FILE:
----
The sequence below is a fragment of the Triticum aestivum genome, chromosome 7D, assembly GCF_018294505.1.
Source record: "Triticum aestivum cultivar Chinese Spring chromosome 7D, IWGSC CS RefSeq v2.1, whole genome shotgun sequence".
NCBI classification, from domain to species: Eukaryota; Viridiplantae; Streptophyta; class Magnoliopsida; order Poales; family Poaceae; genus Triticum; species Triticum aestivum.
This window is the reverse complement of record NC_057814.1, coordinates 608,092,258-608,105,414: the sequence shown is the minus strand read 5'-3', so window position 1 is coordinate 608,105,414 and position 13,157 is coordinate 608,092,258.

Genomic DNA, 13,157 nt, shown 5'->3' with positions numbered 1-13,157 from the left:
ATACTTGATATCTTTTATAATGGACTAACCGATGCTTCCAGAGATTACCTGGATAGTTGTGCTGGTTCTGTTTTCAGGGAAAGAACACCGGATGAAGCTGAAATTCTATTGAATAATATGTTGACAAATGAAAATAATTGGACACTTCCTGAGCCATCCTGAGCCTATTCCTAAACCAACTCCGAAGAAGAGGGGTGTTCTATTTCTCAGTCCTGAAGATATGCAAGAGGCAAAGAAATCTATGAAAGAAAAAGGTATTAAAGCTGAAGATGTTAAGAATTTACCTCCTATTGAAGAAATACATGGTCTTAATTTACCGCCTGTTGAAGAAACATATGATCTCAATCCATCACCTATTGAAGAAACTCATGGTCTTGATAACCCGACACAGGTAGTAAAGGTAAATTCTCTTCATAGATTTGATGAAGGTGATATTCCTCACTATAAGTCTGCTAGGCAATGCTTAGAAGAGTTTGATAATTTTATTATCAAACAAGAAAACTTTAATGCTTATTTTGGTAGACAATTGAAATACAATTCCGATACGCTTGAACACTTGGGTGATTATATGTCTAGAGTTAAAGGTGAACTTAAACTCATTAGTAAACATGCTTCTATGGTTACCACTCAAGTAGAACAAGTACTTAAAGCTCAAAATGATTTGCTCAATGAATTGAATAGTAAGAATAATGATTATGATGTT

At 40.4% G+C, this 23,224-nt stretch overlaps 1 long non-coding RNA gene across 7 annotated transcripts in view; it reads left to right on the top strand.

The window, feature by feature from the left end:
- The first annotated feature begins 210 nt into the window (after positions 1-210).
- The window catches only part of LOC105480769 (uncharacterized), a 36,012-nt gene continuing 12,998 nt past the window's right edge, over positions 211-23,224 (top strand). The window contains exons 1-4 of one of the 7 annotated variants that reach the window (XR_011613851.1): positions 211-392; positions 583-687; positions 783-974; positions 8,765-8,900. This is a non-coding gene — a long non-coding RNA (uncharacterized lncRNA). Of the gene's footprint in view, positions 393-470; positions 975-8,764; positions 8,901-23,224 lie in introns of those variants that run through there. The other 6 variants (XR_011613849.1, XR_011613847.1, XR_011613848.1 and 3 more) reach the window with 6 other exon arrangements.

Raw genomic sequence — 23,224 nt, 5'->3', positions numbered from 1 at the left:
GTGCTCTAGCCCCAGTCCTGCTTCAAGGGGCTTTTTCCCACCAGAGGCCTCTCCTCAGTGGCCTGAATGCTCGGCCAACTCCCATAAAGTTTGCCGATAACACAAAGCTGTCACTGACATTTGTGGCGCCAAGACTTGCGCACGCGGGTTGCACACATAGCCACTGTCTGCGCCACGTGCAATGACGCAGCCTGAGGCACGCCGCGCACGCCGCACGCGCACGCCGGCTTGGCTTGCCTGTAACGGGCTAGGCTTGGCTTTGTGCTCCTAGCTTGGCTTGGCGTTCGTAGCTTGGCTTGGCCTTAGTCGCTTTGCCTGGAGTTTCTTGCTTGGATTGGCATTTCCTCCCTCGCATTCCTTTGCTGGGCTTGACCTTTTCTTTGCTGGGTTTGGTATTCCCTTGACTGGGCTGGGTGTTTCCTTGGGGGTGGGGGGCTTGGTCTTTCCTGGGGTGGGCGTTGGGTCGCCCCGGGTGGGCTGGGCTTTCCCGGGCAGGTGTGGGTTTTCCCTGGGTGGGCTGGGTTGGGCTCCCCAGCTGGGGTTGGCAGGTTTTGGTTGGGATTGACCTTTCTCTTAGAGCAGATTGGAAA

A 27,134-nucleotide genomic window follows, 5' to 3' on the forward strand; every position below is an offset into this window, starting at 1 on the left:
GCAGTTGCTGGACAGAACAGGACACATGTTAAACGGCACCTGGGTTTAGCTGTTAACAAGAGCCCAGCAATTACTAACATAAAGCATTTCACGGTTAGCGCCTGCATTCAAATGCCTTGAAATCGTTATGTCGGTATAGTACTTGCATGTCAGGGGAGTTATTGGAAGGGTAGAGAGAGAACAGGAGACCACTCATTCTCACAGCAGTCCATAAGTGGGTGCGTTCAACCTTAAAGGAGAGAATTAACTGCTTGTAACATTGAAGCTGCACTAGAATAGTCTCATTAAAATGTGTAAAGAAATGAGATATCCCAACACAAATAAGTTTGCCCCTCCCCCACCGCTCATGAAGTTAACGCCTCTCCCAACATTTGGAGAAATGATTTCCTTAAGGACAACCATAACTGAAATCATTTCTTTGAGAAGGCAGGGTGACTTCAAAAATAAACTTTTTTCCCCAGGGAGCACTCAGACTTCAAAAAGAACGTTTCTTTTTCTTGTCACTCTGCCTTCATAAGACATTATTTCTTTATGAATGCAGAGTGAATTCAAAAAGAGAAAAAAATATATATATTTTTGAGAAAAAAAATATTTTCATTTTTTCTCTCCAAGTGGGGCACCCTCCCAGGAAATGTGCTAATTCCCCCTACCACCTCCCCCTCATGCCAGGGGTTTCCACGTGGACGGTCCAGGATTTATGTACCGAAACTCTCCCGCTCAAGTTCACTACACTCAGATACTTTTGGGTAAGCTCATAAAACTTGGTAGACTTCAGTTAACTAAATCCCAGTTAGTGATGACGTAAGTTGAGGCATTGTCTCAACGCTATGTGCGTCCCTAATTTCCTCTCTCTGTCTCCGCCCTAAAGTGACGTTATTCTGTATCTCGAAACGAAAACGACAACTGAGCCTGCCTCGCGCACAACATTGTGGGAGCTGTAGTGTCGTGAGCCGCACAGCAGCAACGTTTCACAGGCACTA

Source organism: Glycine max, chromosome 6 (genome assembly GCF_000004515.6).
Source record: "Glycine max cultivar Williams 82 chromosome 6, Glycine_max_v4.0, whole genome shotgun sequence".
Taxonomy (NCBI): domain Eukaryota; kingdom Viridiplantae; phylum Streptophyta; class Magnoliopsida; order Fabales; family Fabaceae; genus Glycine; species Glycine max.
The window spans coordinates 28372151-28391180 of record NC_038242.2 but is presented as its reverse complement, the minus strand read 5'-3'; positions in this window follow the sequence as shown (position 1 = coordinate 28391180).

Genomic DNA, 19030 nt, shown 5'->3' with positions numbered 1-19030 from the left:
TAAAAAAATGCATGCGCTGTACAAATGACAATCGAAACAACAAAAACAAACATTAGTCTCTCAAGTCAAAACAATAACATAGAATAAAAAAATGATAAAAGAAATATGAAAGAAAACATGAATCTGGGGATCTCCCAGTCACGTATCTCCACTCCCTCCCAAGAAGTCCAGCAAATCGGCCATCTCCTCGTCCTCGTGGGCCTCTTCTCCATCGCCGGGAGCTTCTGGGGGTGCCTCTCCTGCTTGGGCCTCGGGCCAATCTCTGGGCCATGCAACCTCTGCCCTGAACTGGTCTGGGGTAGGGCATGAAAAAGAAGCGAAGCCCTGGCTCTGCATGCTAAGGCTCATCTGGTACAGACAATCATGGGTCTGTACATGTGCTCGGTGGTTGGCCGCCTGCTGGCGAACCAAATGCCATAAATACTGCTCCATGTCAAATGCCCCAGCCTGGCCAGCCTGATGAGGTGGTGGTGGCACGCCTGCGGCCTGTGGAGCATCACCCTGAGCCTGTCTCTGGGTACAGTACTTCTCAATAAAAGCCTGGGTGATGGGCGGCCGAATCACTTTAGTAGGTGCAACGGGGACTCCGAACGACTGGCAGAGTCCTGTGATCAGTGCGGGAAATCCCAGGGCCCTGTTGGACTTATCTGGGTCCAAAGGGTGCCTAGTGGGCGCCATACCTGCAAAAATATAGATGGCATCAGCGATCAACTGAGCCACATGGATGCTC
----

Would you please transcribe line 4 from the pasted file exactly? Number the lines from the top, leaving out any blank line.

This window is the reverse complement of record NC_057814.1, coordinates 608,092,258-608,105,414: the sequence shown is the minus strand read 5'-3', so window position 1 is coordinate 608,105,414 and position 13,157 is coordinate 608,092,258.